Give in to Hope Day 27: Marley Dias

Most of us love stories. We love reading, or being read to, or writing our own. And for white children, particularly white boys, it is easy to find books with characters that look like them. But there are many kids who have a much harder time finding themselves represented in stories, and representation matters. So Marley Dias, only 10 years old at the time, started a program called #1000BlackGirlBooks, to collect stories about girls and women of color. She collected nearly 11,000 in her first drive, and sent them to schools in the US and Jamaica to help diversify their libraries. In the years since the campaign started, Marley wrote her OWN book and has even produced and hosted a show on Netflix about the importance of Black voices and Black stories. Marley knows that seeing people that look like you in books, tv, movies, politics, everywhere really matters, and she has made it her mission to use her love of reading to help Black girls feel seen.

To learn more about Marley Dias:

Have you ever read a book with a character in it that looked like you and reminded you of yourself? How would you feel if you could never find books with characters in them that were like you? What do you think it feels like when a kid finally has a book with a character who is like them?

Closing prayer: Dear God, Representation Matters. Let us find ways to help people feel seen. Amen.

Give in to Hope Day 26: Virgil Smith

One of the things that many of us take for granted is learning how to swim. But knowing how to swim (or having access to places to learn) isn’t the case for everyone, and it can be a big problem in parts of the country that experience hurricanes, tropical storms, and floods. In 2017, Hurricane Harvey attacked Louisiana and Texas, flooding communities across the states. In many predominantly Black communities, many of the residents do not know how to swim, and this was true in Hitchcock, Texas. But quiet, video-game-loving teen Virgil Smith did, and when a friend contacted him for help during the storm which had turned into a flash flood, Virgil sprung into action. In an act of incredible bravery, using an air mattress as a flotation device, Virgil swam through his flooded community and rescued 17 people who were stranded in their homes and unable to swim. Tirelessly, Virgil helped the elderly, a mother and her infant, his friend’s entire family, and more. Virgil doesn’t consider himself a hero, he just “felt it was the right thing to do,” but certainly the 17 people whose lives he saved feel otherwise.

To learn more about Virgil Smith:

To learn more about why Black people are less likely to know how to swim (which has to do with racism, classism and segregation):

Where do you think Virgil’s bravery came from? Have you ever done something that felt really brave to you? Is there something you say or do when you need to feel brave?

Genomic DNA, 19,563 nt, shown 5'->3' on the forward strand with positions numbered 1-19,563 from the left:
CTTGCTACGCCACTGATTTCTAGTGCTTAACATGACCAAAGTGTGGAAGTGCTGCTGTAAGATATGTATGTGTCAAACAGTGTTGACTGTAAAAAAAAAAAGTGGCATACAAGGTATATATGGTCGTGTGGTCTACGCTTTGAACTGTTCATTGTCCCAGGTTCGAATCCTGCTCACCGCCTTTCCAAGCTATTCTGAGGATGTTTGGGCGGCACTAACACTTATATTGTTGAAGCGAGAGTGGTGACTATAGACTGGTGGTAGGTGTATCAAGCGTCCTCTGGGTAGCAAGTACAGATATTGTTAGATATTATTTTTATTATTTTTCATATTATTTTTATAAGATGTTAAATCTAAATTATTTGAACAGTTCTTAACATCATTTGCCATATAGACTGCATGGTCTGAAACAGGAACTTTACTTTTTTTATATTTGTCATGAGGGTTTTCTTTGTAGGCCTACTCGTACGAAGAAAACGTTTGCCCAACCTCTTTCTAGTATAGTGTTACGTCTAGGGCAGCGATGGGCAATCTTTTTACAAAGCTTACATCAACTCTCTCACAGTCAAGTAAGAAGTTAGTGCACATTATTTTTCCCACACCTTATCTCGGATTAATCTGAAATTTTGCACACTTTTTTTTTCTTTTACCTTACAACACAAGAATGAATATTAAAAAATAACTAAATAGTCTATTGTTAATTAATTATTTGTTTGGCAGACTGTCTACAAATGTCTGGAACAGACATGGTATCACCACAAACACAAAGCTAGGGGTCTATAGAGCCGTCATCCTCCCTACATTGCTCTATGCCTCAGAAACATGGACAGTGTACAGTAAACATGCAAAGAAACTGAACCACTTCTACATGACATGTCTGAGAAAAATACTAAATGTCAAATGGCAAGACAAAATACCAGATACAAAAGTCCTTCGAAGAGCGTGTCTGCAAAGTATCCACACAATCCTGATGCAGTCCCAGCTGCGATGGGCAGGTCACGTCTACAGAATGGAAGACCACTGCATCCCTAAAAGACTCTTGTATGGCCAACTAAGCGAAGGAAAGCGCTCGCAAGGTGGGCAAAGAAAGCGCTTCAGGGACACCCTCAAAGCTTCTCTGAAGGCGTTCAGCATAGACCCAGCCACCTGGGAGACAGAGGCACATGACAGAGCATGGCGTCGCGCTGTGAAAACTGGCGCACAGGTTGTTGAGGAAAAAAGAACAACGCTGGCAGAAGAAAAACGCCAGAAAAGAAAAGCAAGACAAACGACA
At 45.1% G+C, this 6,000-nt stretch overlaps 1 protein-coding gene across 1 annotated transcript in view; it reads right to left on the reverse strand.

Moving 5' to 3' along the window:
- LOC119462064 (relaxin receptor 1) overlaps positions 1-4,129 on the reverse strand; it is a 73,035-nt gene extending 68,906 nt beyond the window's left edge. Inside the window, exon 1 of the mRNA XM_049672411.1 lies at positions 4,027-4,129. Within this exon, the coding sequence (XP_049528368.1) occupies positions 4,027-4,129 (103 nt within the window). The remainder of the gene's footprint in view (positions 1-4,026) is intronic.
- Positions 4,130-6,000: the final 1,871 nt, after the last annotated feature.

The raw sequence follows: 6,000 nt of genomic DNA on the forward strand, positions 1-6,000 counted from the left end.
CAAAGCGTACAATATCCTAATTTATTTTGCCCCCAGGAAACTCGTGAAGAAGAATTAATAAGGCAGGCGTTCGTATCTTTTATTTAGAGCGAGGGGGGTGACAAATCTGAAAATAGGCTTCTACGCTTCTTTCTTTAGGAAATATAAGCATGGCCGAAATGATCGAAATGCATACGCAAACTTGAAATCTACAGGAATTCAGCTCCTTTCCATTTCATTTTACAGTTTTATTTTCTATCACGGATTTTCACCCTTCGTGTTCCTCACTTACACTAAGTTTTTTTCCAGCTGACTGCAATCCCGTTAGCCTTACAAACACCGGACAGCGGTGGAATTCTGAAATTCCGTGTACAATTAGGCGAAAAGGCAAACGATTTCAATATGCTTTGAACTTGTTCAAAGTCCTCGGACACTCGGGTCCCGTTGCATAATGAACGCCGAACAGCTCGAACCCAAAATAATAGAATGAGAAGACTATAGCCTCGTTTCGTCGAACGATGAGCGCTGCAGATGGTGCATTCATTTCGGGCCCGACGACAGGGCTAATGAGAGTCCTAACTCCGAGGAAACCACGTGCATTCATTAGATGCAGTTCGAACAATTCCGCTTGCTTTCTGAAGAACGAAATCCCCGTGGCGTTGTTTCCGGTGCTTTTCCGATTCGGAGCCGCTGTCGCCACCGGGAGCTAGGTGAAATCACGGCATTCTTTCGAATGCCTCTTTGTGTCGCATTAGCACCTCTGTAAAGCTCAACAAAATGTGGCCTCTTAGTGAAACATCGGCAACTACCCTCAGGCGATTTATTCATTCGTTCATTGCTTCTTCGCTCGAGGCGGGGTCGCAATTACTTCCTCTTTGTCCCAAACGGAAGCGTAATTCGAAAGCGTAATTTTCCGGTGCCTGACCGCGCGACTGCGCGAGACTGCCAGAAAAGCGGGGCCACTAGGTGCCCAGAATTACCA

Closing prayer: Dear God, When times are tough, may we have the bravery and determination of Virgil Smith. Amen.


Give in to Hope Day 25: Aryaman Khandelwal

Have you ever heard the saying “there’s an app for that”? Well, there seem to be apps for many things, but sometimes we realize that we need an app that doesn’t exist yet! When high school student Aryaman Khandelwal visited India with his family, they noticed that there were many sick people who did not have access to medical care, because of how few doctors there are in certain regions, and that there were people suffering from illnesses and injuries that could be simply treated if the person know what to do! Aryaman, who is quite good with computers. designed a simple app that allows community health workers to collect information from patients, even those who can’t read, put it into the app, and get a recommendation for treatment, or further care from a doctor. This service has now helped hundreds of thousands of people, have easy access to medical care and treatment. Aryaman saw a problem that he felt he had the tools and skills to solve, and created something that can benefit people everywhere!

To learn more about Aryaman:


In the second video, Aryaman talks about a little boy, Thipu, who had to go to work  because his father was ill and couldn’t work. What do you think it would be like if you had to be the person in your family who had to work to make sure your family had enough food to eat? How do you think Thipu felt when his father got better, and he could play and go to school again?

Closing prayer: Dear God, When we travel, let us remember that are all more alike than we are unalike. Amen

Give in to Hope Day 24: Avi Schiffman

Lots of us love playing around on computers, and a few of you have probably already done some coding! Programming a computer is a really cool and useful skill, but how many of us could say we created 30 different websites and apps before we turned 16? Well, Avi Schiffman can! Extremely savvy with computers, Schiffman started coding at age 7, and in January of 2020, created a Corona-virus tracker that keeps up-to-date statistics about Covid-19 and other variants worldwide! Within only 3 months, 600 million people had visited the site, and news outlets and governments around the world were using it as the most accurate, timely tracker for the virus. Even epidemiologists (the doctors who study diseases) use it to predict how and where the virus will spread. Avi’s site is still in use, he now has 12 high school students from around the globe who help him run it, and Dr. Fauci considers his site vital to ending the pandemic. Avi could have sold this program and become a millionaire, but he is passionate about the site and wants to keep improving it. For Schiffman, it is all about doing something he loves that can also help others.